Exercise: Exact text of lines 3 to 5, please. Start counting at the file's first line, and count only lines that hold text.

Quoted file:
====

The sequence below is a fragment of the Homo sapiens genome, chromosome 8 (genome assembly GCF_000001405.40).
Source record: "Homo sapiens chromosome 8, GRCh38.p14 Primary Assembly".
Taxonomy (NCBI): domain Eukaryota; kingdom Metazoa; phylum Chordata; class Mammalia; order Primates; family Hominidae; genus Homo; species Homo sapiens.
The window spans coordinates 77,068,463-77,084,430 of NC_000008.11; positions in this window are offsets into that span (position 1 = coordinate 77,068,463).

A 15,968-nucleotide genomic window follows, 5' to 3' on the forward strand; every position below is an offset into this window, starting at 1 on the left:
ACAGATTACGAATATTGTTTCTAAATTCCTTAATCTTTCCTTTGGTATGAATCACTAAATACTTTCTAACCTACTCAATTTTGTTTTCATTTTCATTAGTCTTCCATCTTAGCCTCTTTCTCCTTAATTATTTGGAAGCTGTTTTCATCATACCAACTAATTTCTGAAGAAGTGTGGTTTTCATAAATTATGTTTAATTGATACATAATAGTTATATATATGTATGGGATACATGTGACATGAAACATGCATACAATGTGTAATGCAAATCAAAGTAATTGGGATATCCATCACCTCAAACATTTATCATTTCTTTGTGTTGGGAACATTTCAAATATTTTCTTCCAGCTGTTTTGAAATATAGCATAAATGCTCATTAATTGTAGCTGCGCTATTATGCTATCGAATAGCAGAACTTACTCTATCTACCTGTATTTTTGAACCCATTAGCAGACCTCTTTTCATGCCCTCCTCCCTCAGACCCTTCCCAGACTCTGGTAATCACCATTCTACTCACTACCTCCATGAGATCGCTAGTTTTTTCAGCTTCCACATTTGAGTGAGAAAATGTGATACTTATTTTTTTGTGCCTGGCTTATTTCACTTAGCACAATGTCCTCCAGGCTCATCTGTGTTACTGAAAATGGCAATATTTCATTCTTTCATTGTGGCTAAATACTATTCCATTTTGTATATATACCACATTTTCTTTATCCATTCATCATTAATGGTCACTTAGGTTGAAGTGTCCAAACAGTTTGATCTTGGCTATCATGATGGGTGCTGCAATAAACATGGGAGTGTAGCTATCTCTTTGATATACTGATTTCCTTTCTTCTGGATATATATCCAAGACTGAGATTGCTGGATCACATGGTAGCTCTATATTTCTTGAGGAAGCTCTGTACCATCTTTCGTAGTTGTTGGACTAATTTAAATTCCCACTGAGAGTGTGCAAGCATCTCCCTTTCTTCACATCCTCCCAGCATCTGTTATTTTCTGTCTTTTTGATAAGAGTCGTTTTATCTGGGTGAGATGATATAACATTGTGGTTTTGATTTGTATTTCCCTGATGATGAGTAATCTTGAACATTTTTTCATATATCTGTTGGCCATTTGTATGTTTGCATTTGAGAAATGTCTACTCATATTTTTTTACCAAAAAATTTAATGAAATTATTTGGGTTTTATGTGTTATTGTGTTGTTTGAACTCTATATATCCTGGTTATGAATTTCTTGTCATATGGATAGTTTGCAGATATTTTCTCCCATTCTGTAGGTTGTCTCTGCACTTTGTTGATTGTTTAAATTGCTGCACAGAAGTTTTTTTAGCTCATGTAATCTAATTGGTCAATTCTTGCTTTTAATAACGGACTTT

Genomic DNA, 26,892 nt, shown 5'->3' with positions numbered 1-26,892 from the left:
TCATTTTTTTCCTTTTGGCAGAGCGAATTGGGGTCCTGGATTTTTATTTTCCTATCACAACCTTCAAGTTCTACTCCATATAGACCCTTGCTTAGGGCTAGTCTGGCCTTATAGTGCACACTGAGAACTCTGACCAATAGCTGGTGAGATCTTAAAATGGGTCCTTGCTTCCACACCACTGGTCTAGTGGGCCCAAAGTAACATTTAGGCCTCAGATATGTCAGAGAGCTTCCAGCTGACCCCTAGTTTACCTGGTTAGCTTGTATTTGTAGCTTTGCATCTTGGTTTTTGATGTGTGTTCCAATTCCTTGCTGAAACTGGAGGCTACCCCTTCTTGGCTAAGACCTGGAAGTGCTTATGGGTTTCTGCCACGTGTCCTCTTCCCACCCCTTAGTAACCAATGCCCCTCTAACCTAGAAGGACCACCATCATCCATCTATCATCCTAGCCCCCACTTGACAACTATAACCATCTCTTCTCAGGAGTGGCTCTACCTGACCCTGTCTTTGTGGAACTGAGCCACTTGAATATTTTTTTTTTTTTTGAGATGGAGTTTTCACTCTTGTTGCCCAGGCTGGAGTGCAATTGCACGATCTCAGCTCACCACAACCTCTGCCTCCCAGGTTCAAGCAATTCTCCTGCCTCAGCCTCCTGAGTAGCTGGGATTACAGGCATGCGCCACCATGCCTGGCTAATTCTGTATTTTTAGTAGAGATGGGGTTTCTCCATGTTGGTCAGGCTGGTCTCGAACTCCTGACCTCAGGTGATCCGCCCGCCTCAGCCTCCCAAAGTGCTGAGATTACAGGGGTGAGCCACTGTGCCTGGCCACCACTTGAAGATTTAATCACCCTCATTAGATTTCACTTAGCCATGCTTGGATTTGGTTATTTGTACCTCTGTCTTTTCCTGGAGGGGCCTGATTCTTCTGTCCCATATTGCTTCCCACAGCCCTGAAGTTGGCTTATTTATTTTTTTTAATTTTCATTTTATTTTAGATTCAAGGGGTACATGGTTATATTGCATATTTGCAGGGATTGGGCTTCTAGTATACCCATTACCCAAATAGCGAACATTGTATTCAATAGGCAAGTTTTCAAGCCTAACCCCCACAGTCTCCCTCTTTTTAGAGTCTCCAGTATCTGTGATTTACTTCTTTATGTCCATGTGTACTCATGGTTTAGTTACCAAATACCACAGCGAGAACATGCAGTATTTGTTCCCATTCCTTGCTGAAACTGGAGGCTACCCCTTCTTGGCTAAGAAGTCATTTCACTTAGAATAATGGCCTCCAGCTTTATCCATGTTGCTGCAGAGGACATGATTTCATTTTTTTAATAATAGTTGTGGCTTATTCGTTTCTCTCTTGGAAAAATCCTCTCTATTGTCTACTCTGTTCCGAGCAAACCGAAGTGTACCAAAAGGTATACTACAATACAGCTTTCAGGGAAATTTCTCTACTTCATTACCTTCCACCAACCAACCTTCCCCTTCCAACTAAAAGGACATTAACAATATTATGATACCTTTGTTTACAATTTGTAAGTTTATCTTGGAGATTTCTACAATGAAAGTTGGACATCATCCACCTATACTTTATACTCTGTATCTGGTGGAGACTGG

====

Taxonomy (NCBI): domain Eukaryota; kingdom Metazoa; phylum Chordata; class Mammalia; order Primates; family Hominidae; genus Homo; species Homo sapiens.
The window spans coordinates 77,068,463-77,084,430 of NC_000008.11; positions in this window are offsets into that span (position 1 = coordinate 77,068,463).

A 15,968-nucleotide genomic window follows, 5' to 3' on the forward strand; every position below is an offset into this window, starting at 1 on the left: